Almost as soon as Gore was elected to Congress in 1976, he began conducting hearings on global warming. He investigated the science, holding roundtable discussions in his office with climatologists. Just as important, he learned how hard it would be to overcome the resistance of special interests, whose strategy would be to cast doubt on global-warming science, just as cigarette manufacturers cast doubt on the link between smoking and cancer.
After the 2000 election mess, Gore, now 59, might have had an easier life. Instead he took up an even tougher battle. An Inconvenient Truth, his movie and book, has moved the global-warming debate like nothing else before it. But as the planet edges closer toward environmental tipping points from which we could never recover, there is much more to be done. The most important chapters in Gore's story may remain to be written.
Hansen is director of NASA's Goddard Institute for Space Studies
Find this article at: http://www.time.com/time/specials/2007/time100/article/0,28804,1595326_1595329_1616303,00.html LEADERS & REVOLUTIONARIES
Wednesday, Apr. 25, 2007
Queen Elizabeth II
By Catherine Mayer
Helen Mirren may have scooped an Oscar for her portrayal of the Queen, head of state of Britain and 15 Commonwealth countries, but it is Elizabeth Windsor who continues to define the role. It was thrust upon her in 1952 by the premature death of her father, and she has not left the stage since. Yet unlike the celebrities and politicians with whom she regularly exchanges pleasantries, the most famous woman in the world has never given an interview.
That reserve was interpreted as indifference in the turbulent months after Princess Diana died, when Britons contemplated burying their monarchy. A decade later the institution is solid, thanks largely to Elizabeth's steady hand. At 81, Her Majesty is still cutting ribbons, laying wreaths, greeting dignitaries and making speeches in a voice that has resisted the temptation to seek acceptance through reinvention. That's the secret of the Queen's success: she understands the need for reforms, such as slimming the costs of her family to the taxpayer and opening her accounts to public scrutiny, but she has never compromised her identity. However, like her beloved corgis and dorgis (a dachshund cross), she occasionally slips the leash, says her second son, Prince Andrew. Once, on a walk, she encountered one of her subjects, who exclaimed, "You look just like the Queen!" "How very reassuring," Her Majesty replied. Many Britons feel the same way.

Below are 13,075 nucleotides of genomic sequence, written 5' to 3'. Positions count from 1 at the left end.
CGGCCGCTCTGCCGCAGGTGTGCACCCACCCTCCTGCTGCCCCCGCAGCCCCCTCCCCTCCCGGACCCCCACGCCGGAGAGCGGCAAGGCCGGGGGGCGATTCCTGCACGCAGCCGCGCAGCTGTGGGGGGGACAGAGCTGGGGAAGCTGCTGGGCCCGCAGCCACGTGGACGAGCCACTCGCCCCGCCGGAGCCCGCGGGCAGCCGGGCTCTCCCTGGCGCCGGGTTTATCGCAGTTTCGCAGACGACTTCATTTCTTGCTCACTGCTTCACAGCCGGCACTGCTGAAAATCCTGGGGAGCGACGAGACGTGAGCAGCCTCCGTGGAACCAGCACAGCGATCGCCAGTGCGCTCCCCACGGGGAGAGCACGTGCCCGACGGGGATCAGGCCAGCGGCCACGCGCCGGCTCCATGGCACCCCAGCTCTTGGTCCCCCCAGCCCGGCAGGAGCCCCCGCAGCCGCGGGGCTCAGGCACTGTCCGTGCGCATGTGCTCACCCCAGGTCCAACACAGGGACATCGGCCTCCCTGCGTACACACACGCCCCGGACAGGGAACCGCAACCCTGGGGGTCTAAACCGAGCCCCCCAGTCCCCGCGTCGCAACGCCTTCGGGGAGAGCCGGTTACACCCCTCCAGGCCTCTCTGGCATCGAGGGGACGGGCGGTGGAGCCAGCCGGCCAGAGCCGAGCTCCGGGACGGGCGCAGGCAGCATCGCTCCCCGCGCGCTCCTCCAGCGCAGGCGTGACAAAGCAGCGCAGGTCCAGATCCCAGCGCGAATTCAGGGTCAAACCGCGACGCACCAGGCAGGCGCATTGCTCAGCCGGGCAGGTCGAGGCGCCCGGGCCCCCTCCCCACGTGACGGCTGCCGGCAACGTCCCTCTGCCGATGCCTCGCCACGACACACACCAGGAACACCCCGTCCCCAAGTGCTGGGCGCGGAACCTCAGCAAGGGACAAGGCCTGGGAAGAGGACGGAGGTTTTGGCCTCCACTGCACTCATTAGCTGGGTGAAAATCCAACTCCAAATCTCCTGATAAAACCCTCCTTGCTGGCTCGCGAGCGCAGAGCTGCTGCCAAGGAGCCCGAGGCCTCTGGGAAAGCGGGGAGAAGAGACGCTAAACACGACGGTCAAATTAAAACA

Find this article at: http://www.time.com/time/specials/2007/time100/article/0,28804,1595326_1615513_1614644,00.html ARTISTS & ENTERTAINERS
Tuesday, May. 01, 2007
By Richard Schickel
He has, at last, his long-deserved Oscar. And the picture for which he won it, The Departed, is the largest commercial success Martin Scorsese has ever enjoyed. Can we imagine Marty, happy at last, resting on his belated laurels? Not really. At the moment he is working on three scripts and a pair of documentaries. He's editing a film about the Rolling Stones before heading to the Cannes Film Festival to announce an expansion of his Film Foundation, devoted to the preservation of ever deteriorating movies.
Movie history is one of his grand passions, but at some early point in his 65-year-old life someone pushed Scorsese's fast-forward button, and it has been stuck there ever since. He can do serene (Kundun), and he can do elegant (The Age of Innocence), but when we summon up a typical